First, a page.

DAILY CURRENT AFFAIRS IAS | UPSC Prelims and Mains Exam – 11th AUGUST 2020

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  • August 11, 2020
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Submarine cable connectivity to Andaman & Nicobar Islands

Part of: GS Prelims and Mains II and III – Govt policies and initiatives; Infrastructure;  


  • PM launched submarine Optical Fibre Cable (OFC) which connects Andaman & Nicobar Islands to the mainland. 
  • The project will lay 2300 Kms submarine cable, connects major chunk of the islands from Chennai to Port Blair, Port Blair to Little Andaman and Port Blair to Swaraj Island. 


  • The connectivity would now enable endless opportunities in the islands 
  • Provide modern facilities to every citizen and every sector  
  • Ease of living to improve 
  • Speedy development of national security 
  • Cheaper & better connectivity 
  • Enjoy all benefits of Digital India –  improving online education, tele-medicine, banking system, online trading and in boosting tourism 
  • Would boost Act-East policy and India’s Economic-Strategic Cooperation 

Map activity – 

  • Locate important places – Car Nicobar; Campbell – Bay; Port Blair; Swaraj Island; Swaraj Dweep, Shaheed Dweep and Long Island etc. 

Other measures: 

Apart from providing for better internet & mobile connectivity, efforts are being made to improve physical connectivity through road, air and water. 

  • Enhancing capacity of Port Blair Airport 
  • Water Aerodrome Infrastructure  
  • 4 Ships being built at Kochi Shipyard to improve the Water connectivity 
  • Port Led Development 
  • Speedy construction of the deep draft inner harbor and the proposal to construct TransShipment Port in Great Nicobar  
  • Development of modern infrastructure to accelerate blue economy like Fisheries, Aquaculture and SeaWeed farming 

Issue with disability Quota 

Part of: GS Prelims and Mains II – Social/Welfare issue; Vulnerable section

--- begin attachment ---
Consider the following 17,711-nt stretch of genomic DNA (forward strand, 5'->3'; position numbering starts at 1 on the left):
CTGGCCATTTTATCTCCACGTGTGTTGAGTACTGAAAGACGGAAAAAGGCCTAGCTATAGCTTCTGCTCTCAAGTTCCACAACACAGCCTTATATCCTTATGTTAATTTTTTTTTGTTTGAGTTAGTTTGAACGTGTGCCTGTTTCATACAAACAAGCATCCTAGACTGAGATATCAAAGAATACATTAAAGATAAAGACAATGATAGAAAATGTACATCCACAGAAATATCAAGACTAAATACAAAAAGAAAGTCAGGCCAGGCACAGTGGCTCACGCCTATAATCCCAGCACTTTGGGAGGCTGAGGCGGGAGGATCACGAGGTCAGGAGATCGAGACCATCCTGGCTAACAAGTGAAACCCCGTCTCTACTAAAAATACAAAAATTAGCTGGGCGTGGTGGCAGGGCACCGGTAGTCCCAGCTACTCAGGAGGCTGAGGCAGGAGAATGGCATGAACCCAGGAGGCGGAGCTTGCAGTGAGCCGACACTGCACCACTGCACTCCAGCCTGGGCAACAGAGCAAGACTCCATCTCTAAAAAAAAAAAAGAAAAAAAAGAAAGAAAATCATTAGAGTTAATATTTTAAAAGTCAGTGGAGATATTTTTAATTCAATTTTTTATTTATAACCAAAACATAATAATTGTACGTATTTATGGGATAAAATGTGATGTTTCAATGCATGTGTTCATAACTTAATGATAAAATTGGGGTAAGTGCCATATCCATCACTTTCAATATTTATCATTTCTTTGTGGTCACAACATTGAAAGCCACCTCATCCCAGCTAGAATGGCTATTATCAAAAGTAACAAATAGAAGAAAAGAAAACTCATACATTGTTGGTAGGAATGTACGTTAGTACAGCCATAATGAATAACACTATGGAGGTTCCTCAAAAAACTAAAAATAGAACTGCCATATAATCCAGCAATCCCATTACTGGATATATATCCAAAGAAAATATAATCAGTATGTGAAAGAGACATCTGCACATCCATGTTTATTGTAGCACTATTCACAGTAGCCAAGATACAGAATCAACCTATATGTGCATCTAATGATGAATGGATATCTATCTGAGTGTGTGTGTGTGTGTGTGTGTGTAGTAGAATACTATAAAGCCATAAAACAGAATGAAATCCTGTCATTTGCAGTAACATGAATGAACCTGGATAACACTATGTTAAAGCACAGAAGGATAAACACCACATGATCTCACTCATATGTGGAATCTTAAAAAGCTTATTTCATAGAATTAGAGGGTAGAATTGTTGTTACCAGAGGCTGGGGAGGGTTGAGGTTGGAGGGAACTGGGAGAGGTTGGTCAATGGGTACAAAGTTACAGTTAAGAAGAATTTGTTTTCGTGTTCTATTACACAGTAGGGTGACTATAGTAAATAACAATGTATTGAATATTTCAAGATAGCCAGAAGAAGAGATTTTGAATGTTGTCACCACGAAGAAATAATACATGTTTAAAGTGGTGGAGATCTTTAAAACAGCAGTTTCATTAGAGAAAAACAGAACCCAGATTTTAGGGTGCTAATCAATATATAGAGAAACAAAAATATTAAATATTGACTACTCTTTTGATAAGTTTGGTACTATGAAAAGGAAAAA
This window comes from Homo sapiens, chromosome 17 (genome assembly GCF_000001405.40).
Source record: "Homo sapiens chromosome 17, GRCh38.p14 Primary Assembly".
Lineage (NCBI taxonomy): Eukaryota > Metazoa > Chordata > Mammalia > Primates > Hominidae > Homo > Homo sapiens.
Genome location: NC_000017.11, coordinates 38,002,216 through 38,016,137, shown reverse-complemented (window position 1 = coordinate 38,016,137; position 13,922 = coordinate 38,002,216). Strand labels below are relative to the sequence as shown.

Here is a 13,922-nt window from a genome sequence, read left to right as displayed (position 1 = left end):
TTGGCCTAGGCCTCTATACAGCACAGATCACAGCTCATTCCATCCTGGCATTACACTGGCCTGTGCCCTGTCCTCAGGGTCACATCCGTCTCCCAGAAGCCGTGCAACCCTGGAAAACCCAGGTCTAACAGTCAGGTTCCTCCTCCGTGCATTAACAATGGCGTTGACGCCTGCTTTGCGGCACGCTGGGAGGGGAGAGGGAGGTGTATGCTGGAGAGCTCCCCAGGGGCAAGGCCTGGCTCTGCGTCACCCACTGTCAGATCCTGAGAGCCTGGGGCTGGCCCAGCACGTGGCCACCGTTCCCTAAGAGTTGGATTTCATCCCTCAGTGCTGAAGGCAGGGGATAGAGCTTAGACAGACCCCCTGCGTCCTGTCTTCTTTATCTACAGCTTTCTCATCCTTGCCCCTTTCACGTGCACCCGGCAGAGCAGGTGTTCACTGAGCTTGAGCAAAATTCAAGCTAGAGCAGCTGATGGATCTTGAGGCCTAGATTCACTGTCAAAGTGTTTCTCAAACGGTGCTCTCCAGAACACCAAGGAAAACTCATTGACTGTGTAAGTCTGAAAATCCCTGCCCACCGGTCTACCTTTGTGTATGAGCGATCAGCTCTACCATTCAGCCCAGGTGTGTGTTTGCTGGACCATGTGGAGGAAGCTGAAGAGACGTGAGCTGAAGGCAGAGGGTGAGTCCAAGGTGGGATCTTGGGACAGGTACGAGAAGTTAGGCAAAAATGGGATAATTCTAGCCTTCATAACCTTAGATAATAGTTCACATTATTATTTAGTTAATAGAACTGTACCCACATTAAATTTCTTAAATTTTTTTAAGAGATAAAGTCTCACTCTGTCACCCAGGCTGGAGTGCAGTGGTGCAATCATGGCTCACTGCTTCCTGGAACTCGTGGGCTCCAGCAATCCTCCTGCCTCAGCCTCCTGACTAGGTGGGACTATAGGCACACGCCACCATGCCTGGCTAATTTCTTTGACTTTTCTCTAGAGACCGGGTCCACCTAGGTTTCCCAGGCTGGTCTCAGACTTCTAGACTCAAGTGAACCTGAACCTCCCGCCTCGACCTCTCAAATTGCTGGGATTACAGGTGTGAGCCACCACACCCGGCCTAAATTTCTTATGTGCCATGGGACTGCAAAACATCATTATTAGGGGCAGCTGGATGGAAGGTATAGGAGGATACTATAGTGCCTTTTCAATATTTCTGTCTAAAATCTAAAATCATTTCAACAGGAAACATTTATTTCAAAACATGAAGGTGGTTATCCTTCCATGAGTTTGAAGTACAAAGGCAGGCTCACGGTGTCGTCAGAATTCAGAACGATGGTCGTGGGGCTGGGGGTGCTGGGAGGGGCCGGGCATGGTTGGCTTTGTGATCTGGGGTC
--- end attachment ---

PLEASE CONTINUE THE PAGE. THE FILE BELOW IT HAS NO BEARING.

• Delhi High Court issued notice to UPSC on a plea challenging this year’s preliminary examination notice for direct recruitment to civil services. 
  • The petition filed by Sambhavana (a registered society of the disabled for the disabled) claimed that the UPSC’s notice reserves only 24 vacancies for persons with disabilities out of a total 796 expected approximate vacancies. (it neglects the minimum reservation to be provided to disabled persons) 
  • The number of vacancies were below the 4 % mandatory reservation under section 34 of the Rights of Persons with Disabilities (RPwD) Act, 2016. 

4% mandatory reservation under Rights of Persons with Disabilities (RPwD) Act, 2016: 

  • Section 34(1) of RPwD mandates a minimum 4% reservation for the benchmark disabled of the total number of vacancies in the cadre strength in each group of posts meant to be filled with such disabled. 
  • It mandates equal distribution of one (20% each) among the disabled classes of the blind, deaf, locomotor plus the combined class of autism, etc. with those having multiple disabilities. 

Indigenisation of Defence

Part of: GS Mains II and III – Govt schemes and policies; Defence; Indigenisation of technology 


  • Ministry of Defence (MoD) has decided to impose a ban on 101 import items to boost indigenisation of defence production. 

Do you know? 

  • MoD had bifurcated the capital procurement budget for 2020-21 between domestic and foreign capital procurement routes. 
  • Government has targeted to reach a turnover of USD 25 billion by 2025 through indigenously manufactured defence products and also expects to export products worth $5 billion. 

Benefits of indigenisation of defence 

  • Boosts indigenisation of defence production  
  • Reduces fiscal deficit (India is second-largest arms importer in the world) 
  • Indigenisation in defence is important to national security  
  • India can generate FOREX by exporting defence equipment 
  • This could lead to innovation and R&D in the defence sector 
  • Steps towards achieving self­-reliance goal 

Steps taken: 

3 facilities were inaugurated – Ordnance Factory Board (OFB) and BEML’s (Bharat Earth Movers Limited) Industrial Design Centre at its Bangalore Complex 

The three facilities include – 

  1. manufacturing facility for sighting devices for T­90 Tanks at the Opto Electronics Factory, Dehradun,  
  2. automated assembly line for the production of Pinaka Rockets at the Ordnance Factory, Chandrapur and  
  3. assembly and testing facility of Stabilised Remote Controlled Gun (SRCG) at the Ordnance Factory, Tiruchirappalli 

Oslo Peace Accord